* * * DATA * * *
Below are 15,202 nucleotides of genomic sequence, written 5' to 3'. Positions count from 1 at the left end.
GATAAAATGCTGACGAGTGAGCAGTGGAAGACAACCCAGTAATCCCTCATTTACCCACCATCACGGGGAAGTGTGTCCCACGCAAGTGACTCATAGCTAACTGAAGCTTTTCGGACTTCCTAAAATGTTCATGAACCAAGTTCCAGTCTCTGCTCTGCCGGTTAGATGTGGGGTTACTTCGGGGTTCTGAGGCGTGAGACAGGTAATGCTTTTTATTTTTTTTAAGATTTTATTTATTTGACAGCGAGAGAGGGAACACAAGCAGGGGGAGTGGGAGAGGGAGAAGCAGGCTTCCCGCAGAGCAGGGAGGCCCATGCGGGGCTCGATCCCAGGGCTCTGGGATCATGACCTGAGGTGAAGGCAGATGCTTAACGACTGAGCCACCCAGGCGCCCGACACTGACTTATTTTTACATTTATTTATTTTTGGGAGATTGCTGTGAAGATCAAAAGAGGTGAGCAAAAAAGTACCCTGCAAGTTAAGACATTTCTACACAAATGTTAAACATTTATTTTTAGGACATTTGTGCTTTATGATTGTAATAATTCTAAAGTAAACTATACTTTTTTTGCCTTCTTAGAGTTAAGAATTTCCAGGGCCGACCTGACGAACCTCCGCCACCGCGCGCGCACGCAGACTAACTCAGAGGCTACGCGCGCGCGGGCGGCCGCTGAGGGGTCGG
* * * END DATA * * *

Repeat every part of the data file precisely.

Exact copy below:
Below are 15,202 nucleotides of genomic sequence, written 5' to 3'. Positions count from 1 at the left end.
GATAAAATGCTGACGAGTGAGCAGTGGAAGACAACCCAGTAATCCCTCATTTACCCACCATCACGGGGAAGTGTGTCCCACGCAAGTGACTCATAGCTAACTGAAGCTTTTCGGACTTCCTAAAATGTTCATGAACCAAGTTCCAGTCTCTGCTCTGCCGGTTAGATGTGGGGTTACTTCGGGGTTCTGAGGCGTGAGACAGGTAATGCTTTTTATTTTTTTTAAGATTTTATTTATTTGACAGCGAGAGAGGGAACACAAGCAGGGGGAGTGGGAGAGGGAGAAGCAGGCTTCCCGCAGAGCAGGGAGGCCCATGCGGGGCTCGATCCCAGGGCTCTGGGATCATGACCTGAGGTGAAGGCAGATGCTTAACGACTGAGCCACCCAGGCGCCCGACACTGACTTATTTTTACATTTATTTATTTTTGGGAGATTGCTGTGAAGATCAAAAGAGGTGAGCAAAAAAGTACCCTGCAAGTTAAGACATTTCTACACAAATGTTAAACATTTATTTTTAGGACATTTGTGCTTTATGATTGTAATAATTCTAAAGTAAACTATACTTTTTTTGCCTTCTTAGAGTTAAGAATTTCCAGGGCCGACCTGACGAACCTCCGCCACCGCGCGCGCACGCAGACTAACTCAGAGGCTACGCGCGCGCGGGCGGCCGCTGAGGGGTCGG